Gnaeus Domitius Corbulo


Gnaeus Domitius Corbulo
The so-called "Pseudo-Corbulo", once thought to be the portrait of Gnaeus Domitius Corbulo, actually a portrait of an unknown personality of the 1st century BC. Parian marble. (Centrale Montemartini, Rome)

Gnaeus Domitius Corbulo (c. 7 - 67 AD) was a Roman general and a brother-in-law of the emperor Caligula.

Contents

Life

Descent

Corbulo was born in Italy into a senatorial family. His father (who entered the senate as a formal praetor under Tiberius) had the same name and his mother was named Vistilia, who came from a family who held the praetorship.

Reign of Caligula

The early career of Corbulo is unknown but he was consul in 39 during the reign of Caligula, his brother-in-law through Caligula's marriage to Corbulo's half-sister Milonia Caesonia.

In Germania Inferior

Statue of Corbulo in Voorburg, Netherlands

After Caligula's assassination, Corbulo's career went into a halt until, in 47, when the new Emperor Claudius made him commander of the Germania Inferior armies, with base camp in Cologne.

The new assignment was a difficult one and Corbulo had to deal with major rebellions and violence outbreaks coming from Cherusci and Chauci Germanic tribes. During his stay in Germania, the general ordered the construction of a canal between the rivers Rhine and Meuse.[1] Parts of this engineering work, known as Fossa Corbulonis or Corbulo's Canal, have been found at archeological digs. Its course is about identical to the Vliet, which connects the modern towns of Leiden (ancient Matilo) and Voorburg (Forum Hadriani).

In the east

Corbulo returned to Rome, where he stayed until 52, when he was named governor of the province of Asia. Following Claudius' death in 54, the new emperor Nero sent him to the eastern provinces to deal with the Armenian question. After some delay, he took the offensive in 58, and, reinforced by troops from Germany, attacked Tiridates, king of Armenia and brother of Vologases I of Parthia. Artaxata and Tigranocerta were captured by his legions (III Gallica, VI Ferrata, and X Fretensis), and Tigranes, who had been brought up in Rome and was the obedient servant of the government, was installed king of Armenia.

In 61 Tigranes invaded Adiabene, an integral portion of the Parthian Kingdom, and a conflict between Rome and Parthia seemed unavoidable. Vologases, however, thought it better to come to terms. It was agreed that both the Roman and Parthian troops should evacuate Armenia, that Tigranes should be dethroned, and the position of Tiridates recognized. The Roman government declined to accede to these arrangements, and Lucius Caesennius Paetus, governor of Cappadocia, was ordered to settle the question by bringing Armenia under direct Roman administration.

The protection of Syria in the meantime claimed all of Corbulo's attention. Lucius Caesannius Paetus, a weak and incapable commander, who "despised the fame acquired by Corbulo (2), suffered a severe defeat at Rhandeia (62), where he was surrounded and forced to capitulate to the Parthians and evacuated to Armenia. The command of the troops was again entrusted to Corbulo. In 63 AD, with a strong army, he crossed the Euphrates, but Tiridates declined to give battle and arranged a peace. At Rhandea he laid down his diadem at the foot of the emperor's statue, promising not to resume it until he received it from the hand of Nero himself in Rome.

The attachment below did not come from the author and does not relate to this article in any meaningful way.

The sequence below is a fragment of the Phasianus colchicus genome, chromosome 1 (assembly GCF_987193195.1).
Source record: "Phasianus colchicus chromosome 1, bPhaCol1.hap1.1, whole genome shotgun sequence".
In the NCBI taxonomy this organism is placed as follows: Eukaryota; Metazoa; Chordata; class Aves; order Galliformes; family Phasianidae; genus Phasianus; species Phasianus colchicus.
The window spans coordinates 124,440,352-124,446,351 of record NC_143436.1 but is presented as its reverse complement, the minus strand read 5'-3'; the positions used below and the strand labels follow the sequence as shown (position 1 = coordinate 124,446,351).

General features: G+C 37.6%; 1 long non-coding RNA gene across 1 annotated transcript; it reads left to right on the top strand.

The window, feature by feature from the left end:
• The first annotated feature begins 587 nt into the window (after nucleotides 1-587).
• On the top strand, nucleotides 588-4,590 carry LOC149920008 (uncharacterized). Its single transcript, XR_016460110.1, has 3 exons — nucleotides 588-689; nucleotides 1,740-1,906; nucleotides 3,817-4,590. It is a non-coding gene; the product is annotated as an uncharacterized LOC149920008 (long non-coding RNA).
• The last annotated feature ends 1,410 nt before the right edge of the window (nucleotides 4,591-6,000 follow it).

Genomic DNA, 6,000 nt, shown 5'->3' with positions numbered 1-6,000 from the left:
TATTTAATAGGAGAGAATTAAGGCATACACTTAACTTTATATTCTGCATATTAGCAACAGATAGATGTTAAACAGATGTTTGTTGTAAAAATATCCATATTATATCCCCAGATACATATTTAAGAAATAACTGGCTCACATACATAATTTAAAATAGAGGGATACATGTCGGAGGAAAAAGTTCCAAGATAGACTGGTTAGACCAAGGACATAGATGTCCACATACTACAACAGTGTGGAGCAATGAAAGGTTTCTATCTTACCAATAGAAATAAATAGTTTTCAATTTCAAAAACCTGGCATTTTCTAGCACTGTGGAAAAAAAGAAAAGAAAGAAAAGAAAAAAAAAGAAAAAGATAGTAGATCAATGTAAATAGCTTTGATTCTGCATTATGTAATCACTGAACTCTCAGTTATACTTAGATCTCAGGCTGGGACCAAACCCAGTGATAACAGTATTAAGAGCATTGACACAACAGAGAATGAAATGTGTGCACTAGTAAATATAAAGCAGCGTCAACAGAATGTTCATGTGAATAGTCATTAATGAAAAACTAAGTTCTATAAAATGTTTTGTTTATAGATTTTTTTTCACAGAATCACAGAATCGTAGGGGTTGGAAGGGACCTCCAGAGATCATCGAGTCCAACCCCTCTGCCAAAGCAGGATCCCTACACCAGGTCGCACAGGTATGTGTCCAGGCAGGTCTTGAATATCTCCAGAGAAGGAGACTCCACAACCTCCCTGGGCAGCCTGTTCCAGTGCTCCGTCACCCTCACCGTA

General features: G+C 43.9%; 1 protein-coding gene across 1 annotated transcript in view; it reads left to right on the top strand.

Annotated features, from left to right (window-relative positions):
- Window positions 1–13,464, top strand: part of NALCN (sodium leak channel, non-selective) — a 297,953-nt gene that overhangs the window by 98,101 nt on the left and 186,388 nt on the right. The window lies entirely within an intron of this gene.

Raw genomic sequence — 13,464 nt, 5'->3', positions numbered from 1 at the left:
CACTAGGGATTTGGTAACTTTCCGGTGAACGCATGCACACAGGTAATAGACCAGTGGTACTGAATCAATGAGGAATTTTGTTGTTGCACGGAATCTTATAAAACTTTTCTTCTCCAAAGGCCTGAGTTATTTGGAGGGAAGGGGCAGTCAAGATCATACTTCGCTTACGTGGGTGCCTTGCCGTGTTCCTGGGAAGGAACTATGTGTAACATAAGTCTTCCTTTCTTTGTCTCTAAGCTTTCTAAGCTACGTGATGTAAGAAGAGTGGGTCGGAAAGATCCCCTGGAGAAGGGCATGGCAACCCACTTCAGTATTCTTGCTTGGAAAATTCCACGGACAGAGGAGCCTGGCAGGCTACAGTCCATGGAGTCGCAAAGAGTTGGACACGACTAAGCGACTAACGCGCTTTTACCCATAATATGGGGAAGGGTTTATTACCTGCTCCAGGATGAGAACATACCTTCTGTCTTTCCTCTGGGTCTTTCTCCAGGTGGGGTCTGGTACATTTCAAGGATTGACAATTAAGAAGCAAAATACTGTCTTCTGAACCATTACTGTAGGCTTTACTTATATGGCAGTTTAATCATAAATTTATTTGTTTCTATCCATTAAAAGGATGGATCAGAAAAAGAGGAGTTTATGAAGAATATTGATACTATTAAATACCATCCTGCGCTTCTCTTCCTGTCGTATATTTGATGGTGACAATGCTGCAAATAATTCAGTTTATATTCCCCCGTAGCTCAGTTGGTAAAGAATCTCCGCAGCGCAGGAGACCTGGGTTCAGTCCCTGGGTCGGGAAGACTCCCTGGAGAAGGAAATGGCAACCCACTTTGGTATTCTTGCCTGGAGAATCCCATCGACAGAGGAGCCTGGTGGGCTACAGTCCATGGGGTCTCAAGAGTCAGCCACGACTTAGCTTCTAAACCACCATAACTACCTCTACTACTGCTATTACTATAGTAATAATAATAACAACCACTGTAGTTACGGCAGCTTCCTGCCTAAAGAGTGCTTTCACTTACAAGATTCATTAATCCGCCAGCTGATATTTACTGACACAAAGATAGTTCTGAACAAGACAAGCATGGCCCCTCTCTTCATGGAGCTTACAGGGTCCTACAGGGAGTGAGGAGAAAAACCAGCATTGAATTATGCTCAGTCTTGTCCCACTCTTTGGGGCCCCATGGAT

Fall and death

After two failed plots by noblemen and senators, including Corbulo's son-in-law Roman Senator Lucius Annius Vinicianus, to overthrow Nero in 62, he became suspicious of Corbulo and his support among the Roman masses. In 67 disturbances broke out in Judaea and Nero, ordering Vespasian to take command of the Roman forces, summoned Corbulo, as well as two brothers who were the governors of Upper and Lower Germany, to Greece. On his arrival at Cenchreae, the port of Corinth, messengers from Nero met Corbulo, and ordered him to commit suicide, which he loyally obeyed by falling on his own sword, saying, "Axios!".[2]

Works

Corbulo wrote an account of his Asiatic experiences, which is now lost.

Marriage and issue

Corbulo married Cassia Longina, a Roman woman from a senatorial family, daughter of Gaius Cassius Longinus and wife Junia Lepida. Cassia bore Corbulo two daughters. The elder daughter Domitia Corbula married the senator Lucius Annius Vinicianus and their second daughter Domitia Longina became a Roman Empress and married the future Roman Emperor Domitian. Through Junia Lepida, a great-great granddaughter of Augustus, both of Cassia's daughters by Corbulo were direct descendants of the first Roman emperor and thus, the surviving members of the Imperial Julio-Claudian family.

Notes

References

  •  This article incorporates text from a publication now in the public domainChisholm, Hugh, ed (1911). Encyclopædia Britannica (11th ed.). Cambridge University Press. 
  • Military History, Vol. 23, Number 5, p. 47-53
  • Christian Settipani, Continuite Gentilice et Continuite Familiale Dans Les Familles Senatoriales Romaines, A L'Epoque Imperiale, Mythe et Realite. Linacre, UK: Prosopographica et Genealogica, 2000. ILL. NYPL ASY (Rome) 03-983.

External links


Preceded by
Marcus Aquila Iulianus and Publius Nonius Asprenas
Suffect Consul of the Roman Empire
suffect consul under Caligula with Lucius Apronius Caesianus; and Quintus Sanquinius Maximus, Domitius Afer, Aulus Didius Gallus suffects
39 AD
Succeeded by
Caligula

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